I take it to be a general opinion that they graze, but it is an erroneous one, at leaft grafs is not their ftaple; they seem rather to use it medicinally, soon quitting it for leaves of almost any kind. Sowthiftle, dent-de-lion, and lettuce, are their favourite vegetables, especially the laft. I discovered by accident that fine white fand is in great estimation with them ; I suppose as a digestive. It happened that I was cleaning a bird-cage while the hares were with me; I placed a pot filled with such fand upon the floor, which being at once directed to by a strong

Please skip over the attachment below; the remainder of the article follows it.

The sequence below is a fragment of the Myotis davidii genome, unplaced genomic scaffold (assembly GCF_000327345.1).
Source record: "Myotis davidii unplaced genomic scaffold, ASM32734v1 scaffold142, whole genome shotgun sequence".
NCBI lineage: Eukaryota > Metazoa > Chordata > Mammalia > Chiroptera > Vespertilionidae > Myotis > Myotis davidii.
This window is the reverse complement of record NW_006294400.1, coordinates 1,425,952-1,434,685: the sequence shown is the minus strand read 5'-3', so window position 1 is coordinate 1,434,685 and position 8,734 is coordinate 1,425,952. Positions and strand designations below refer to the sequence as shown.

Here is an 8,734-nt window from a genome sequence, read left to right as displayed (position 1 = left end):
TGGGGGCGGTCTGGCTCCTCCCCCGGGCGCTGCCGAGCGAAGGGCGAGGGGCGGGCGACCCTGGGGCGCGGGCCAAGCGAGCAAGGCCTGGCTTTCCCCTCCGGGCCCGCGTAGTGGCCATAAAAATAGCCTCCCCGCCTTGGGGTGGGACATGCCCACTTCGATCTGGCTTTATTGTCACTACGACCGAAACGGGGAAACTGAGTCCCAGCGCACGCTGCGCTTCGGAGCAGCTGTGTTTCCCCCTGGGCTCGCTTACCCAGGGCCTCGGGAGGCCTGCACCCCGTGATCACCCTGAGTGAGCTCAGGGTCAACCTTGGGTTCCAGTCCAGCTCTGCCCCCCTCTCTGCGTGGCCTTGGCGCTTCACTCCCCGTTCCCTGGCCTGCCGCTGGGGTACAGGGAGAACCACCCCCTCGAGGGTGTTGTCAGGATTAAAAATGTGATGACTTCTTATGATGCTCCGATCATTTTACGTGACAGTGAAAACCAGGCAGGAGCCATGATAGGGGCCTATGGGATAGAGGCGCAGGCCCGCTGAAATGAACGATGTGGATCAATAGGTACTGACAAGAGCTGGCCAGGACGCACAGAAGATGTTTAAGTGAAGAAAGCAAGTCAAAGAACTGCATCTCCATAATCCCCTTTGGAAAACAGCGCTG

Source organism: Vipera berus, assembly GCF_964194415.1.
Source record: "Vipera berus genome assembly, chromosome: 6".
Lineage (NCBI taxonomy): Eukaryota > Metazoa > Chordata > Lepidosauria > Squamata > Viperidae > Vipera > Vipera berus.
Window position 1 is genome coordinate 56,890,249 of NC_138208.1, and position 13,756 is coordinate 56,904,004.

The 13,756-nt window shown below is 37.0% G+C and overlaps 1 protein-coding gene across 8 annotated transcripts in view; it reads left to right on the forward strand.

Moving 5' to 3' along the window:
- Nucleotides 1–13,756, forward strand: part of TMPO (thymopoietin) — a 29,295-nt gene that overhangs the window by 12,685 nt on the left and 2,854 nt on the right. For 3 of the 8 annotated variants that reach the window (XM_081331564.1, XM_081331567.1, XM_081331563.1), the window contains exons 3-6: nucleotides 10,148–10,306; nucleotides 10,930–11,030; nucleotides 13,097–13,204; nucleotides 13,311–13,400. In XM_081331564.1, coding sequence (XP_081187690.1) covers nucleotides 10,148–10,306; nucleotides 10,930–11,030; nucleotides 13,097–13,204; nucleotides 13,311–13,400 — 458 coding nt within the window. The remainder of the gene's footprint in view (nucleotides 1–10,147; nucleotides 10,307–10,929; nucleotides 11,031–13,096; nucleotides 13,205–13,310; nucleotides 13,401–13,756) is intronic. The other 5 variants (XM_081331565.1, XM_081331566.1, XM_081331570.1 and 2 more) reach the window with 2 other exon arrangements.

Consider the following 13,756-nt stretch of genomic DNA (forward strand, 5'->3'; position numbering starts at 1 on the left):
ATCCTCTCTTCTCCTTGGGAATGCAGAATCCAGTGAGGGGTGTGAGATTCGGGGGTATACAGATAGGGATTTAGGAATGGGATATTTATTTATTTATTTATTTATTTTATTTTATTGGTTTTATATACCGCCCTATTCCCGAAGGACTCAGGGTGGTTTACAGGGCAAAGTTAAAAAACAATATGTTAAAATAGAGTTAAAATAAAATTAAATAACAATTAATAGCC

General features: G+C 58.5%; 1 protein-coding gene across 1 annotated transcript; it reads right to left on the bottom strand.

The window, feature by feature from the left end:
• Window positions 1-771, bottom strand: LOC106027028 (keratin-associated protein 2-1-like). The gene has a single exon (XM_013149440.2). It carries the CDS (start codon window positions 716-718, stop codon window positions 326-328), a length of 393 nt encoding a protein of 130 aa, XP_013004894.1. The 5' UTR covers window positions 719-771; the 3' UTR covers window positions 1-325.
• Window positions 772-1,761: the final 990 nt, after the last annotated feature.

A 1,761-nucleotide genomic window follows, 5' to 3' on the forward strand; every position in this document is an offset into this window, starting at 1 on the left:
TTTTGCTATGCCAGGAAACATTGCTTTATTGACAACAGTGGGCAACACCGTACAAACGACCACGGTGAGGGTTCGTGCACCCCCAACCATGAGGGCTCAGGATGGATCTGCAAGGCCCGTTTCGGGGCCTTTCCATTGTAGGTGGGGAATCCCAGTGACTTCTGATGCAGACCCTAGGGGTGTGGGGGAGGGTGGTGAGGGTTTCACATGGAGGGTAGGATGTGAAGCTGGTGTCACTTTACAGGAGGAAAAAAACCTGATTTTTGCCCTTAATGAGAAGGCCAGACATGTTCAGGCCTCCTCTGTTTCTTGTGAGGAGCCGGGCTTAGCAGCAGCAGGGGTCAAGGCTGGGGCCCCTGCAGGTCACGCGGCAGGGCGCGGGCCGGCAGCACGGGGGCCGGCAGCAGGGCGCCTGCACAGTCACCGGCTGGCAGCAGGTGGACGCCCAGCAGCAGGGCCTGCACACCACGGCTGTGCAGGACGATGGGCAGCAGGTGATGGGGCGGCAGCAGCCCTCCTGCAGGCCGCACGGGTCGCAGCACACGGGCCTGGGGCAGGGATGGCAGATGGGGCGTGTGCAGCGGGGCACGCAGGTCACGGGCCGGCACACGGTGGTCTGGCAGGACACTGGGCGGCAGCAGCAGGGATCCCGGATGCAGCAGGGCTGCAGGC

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inftinét, they devoured voraciously; since that time have generally taken care to see them well supplied with it. They account green corn a delicacy, both blade and stalk, but the ear they feldom eat : ftraw of any kind, especially wheat-ftraw, is another of their dainties; they will feed greedily upon oats, but if furnished with clean ftraw never want them; it serves them also for a bed, and, if shaken up daily, will be kept sweet and dry for a confiderable time. They do not indeed require aromatic herbs, but will eat a small quantity of them with great relish, and are particularly fond of the plant called musk; they seem to resemble sheep in this, that, if their pasture be too succulent, they are very subject to the rot; to prevent which, I always made bread their principal nourishment, and filling a pan with it cut into small squares, placed it every evening in their chambers, for they feed only at evening andin the night: during the winter, when vegetables were not to be got, I mingled this mess of bread with shreds of carrot, adding to it the rind of apples cut extremely thin; for, though they are fond of the paring, the apple itself disgufts them. These however not being a sufficient substitute for the juice of summer herbs, they must at this time be supplied with water; but fo placed that they cannot overset it into their beds.